Yankees 6, Brewers 5 (13). Milwaukee's Moose Haas was 28, and coming off of a season in which he led the AL in winning percentage. New York's Phil Niekro was 45, and had just posted his first ERA worse than the league average since 1966. And yet, Niekro would go on to the superior 1984, and both pitchers had the same number of big league seasons left in their respective right arms.
The Brewers scored the opening run of the game in the opening half-inning, as Jim Gantner singled with one out, Robin Yount doubled him to third, and Ben Oglivie scored him with a sacrifice fly. Haas allowed a leadoff hit to Willie Randolph in the bottom of the inning, but kept him at first with three flyouts. Niekro struck out the side in the second, while Haas walked Roy Smalley, then saw him caught stealing on strike 3 to Ken Griffey to end the inning.
A Randy Ready single was countered by a Gantner line drive double play in the top of the third, which allowed the Yankees to tie the score in the bottom of the inning when Andre Robertson tripled and Randolph grounded out to bring him home. Milwaukee promptly recaptured the lead in the fourth when Yount walked, Oglivie singled him to second, and Ted Simmons singled him home; Niekro then retired the next three hitters to leave runners on second and third.
Haas retired the Yankees in order in the fourth, while Niekro worked around another Ready single in the fifth. In the bottom of the inning, Smalley and Griffey hit back-to-back doubles to even the score once more at 2. Haas went through the next three hitters in order to leave the go-ahead run in scoring position.
The sixth and seventh innings passed without a runner making it past first base, and Niekro managed a spotless eighth. The bottom of the inning started with a Robertson single and a Randolph bunt that moved him to second. Haas intentionally walked Don Mattingly and was then pulled for Rollie Fingers, who struck out Steve Kemp and got a popup from Don Baylor to end the inning. Niekro walked Oglivie in the ninth, then saw him caught stealing. Fingers notched two quick outs in the ninth before allowing a double to Griffey and intentionally walking Butch Wynegar. Pinch hitter Lou Piniella grounded out to send the game to extras.
Niekro remained on the mound for the tenth inning and circumvented a Charlie Moore single to keep the game tied. Fingers gave up a single to Randolph and walked Kemp, but a Mattingly double play ball in between them defused a potential rally.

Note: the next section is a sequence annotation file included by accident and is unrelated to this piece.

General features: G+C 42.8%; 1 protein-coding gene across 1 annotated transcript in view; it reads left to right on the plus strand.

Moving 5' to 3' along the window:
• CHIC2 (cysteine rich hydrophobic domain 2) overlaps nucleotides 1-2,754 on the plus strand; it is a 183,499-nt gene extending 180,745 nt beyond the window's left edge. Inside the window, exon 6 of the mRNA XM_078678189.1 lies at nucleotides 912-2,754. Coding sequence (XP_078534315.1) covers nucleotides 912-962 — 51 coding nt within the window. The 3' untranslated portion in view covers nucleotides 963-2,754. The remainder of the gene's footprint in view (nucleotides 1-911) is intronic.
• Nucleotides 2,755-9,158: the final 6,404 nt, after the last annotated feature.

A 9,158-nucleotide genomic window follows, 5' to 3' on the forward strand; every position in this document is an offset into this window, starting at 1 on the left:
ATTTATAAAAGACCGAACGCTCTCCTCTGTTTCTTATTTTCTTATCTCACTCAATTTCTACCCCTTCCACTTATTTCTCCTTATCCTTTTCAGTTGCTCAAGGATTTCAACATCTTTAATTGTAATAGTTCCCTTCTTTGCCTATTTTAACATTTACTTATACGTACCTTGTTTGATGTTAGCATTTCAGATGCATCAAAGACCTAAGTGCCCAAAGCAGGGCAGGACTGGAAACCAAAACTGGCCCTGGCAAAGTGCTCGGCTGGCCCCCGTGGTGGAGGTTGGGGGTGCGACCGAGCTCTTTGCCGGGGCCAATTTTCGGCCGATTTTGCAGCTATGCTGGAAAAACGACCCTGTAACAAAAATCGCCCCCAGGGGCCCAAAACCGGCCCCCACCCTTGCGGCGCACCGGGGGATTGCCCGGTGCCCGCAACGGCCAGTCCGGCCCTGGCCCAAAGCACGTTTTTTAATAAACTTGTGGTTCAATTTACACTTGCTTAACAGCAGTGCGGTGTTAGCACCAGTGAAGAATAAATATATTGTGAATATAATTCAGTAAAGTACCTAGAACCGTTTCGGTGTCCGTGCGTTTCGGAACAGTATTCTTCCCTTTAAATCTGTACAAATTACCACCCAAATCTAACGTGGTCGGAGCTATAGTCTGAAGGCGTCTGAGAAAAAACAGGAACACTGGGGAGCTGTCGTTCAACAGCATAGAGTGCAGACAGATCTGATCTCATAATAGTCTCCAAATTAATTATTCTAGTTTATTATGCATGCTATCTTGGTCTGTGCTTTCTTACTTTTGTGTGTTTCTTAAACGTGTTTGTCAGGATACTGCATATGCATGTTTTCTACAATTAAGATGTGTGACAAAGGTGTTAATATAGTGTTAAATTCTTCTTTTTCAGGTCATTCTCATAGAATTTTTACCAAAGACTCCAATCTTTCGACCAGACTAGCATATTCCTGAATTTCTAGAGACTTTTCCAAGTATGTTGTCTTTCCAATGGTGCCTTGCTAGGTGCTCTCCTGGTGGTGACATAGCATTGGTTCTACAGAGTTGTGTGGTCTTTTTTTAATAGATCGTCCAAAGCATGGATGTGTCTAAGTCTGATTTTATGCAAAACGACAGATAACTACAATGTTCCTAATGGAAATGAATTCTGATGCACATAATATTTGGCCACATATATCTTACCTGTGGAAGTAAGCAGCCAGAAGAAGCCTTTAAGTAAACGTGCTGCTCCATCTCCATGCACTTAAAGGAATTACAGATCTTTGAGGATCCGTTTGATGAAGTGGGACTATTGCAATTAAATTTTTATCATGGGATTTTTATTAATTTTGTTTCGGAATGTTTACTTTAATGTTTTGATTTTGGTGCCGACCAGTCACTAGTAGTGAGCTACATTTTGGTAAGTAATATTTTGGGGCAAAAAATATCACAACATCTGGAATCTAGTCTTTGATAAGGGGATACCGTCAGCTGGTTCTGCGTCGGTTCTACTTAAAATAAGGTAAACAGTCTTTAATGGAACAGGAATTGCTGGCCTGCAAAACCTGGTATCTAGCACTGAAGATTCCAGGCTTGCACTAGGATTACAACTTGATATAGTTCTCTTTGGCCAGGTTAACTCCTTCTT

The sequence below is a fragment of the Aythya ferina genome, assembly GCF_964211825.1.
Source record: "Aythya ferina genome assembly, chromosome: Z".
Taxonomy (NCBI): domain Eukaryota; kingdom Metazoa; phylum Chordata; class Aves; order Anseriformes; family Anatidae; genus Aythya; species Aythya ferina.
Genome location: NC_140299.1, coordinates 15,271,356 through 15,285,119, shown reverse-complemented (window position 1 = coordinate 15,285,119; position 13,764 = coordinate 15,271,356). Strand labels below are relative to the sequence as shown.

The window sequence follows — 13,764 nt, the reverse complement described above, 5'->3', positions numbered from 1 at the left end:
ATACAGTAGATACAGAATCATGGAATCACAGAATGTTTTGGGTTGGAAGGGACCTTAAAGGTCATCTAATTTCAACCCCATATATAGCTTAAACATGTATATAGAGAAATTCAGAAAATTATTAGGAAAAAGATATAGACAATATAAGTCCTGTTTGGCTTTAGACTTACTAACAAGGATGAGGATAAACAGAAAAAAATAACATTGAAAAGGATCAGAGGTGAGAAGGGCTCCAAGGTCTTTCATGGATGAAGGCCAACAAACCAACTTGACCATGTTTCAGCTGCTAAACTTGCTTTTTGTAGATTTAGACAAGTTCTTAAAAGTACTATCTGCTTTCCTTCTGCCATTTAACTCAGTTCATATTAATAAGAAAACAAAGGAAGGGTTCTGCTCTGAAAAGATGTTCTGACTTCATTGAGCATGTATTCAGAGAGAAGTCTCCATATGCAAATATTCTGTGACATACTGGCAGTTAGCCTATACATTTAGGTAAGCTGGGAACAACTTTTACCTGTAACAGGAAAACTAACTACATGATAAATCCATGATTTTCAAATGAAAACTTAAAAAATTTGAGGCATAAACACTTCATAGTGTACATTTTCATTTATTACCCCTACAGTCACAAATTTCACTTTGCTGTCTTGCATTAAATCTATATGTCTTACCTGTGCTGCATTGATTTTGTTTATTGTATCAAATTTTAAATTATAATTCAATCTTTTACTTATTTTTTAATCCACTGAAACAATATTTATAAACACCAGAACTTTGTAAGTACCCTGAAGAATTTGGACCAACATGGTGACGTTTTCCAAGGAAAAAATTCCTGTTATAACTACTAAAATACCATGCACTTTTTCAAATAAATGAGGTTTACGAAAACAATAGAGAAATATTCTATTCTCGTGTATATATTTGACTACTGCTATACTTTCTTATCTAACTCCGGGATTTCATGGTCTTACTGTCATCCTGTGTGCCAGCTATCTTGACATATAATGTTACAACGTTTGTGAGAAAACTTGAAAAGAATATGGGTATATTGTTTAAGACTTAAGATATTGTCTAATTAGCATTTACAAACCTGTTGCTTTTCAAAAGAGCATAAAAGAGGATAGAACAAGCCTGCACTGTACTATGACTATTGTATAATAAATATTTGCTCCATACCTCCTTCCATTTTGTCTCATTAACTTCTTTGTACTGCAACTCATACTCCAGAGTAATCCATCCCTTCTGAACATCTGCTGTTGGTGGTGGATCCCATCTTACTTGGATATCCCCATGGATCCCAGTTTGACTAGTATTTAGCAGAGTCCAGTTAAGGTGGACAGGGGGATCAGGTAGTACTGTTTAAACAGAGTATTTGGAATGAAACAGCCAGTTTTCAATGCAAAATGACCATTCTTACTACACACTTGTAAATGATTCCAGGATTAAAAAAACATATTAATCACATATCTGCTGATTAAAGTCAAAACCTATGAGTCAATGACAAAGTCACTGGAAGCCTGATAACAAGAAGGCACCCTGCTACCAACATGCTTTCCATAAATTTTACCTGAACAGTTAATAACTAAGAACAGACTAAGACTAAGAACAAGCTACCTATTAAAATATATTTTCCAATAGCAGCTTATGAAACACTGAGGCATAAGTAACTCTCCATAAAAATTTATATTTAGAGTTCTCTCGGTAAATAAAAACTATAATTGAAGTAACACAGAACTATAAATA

Dave Righetti relieved Niekro in the eleventh, and Pete Ladd took the mound to oppose him; the two of them allowed a walk each over the next two innings, and both of the runners were removed on double plays (a conventional one courtesy of Jim Gantner in the eleventh, a K/CS affair with Wynegar the runner and Tim Foli the hitter in the twelfth).
Then... there was the thirteenth inning, which began with Righetti still pitching. Dion James drew a one-out walk, stole second, and scored the go-ahead run on Ready's third hit of the day, with Ready moving to second on the throw home. Gantner grounded to the mound; Ready attempted to advance and was cut down in the ensuing rundown, but Gantner made it to second behind him. Yount was intentionally walked, Oglivie singled in the inning's second run, and Simmons reached on a Smalley error to bring in the third. Jay Howell finally replaced Righetti and ended the inning, which seemed an insignificant achievement given that the team now trailed by three runs.
Ladd was also still on the mound at the beginning of the thirteenth. Kemp singled with one out, and Baylor singled as well. Oscar Gamble struck out, but Smalley singled to bring Kemp home. Bob McClure relieved Ladd and walked Griffey to load the bases. Tom Tellmann promptly took over for McClure, and Toby Harrah hit for Wynegar and walked to force in a run. And Tim Foli, light-hitting shortstop extraordinaire (career OPS+ of 64, literally never exceeded 100 in any season no matter how brief), who had only entered the game in extra innings because the starter at his position was pulled for a pinch hitter, singled in two runs to walk off with the game.
This game featured a pair of fairly significant late-career moments. Foli's walkoff single gave him a WPA of +.658 for the contest, which set a new career high that he did not come close to exceeding over his limited remaining time in the majors. And Niekro's 10-inning start was the last of his (by my count) 18 career outings that exceeded 9 innings, and the only one in the last eight seasons of his career. (Given that it's Niekro, I'm not sure whether I'm surprised at how many more-than-complete games he threw, or how few.)
The game itself saw its first twelve innings result in four runs, followed by a seven-run eruption in the thirteenth (and the most exciting version of that possible, as the home team came back to win). That makes it the third consecutive top-10 entry, although it falls just barely shy of the heights reached by the games of April 27 and 28. Somehow, I suspect the fans were able to live with the disappointment.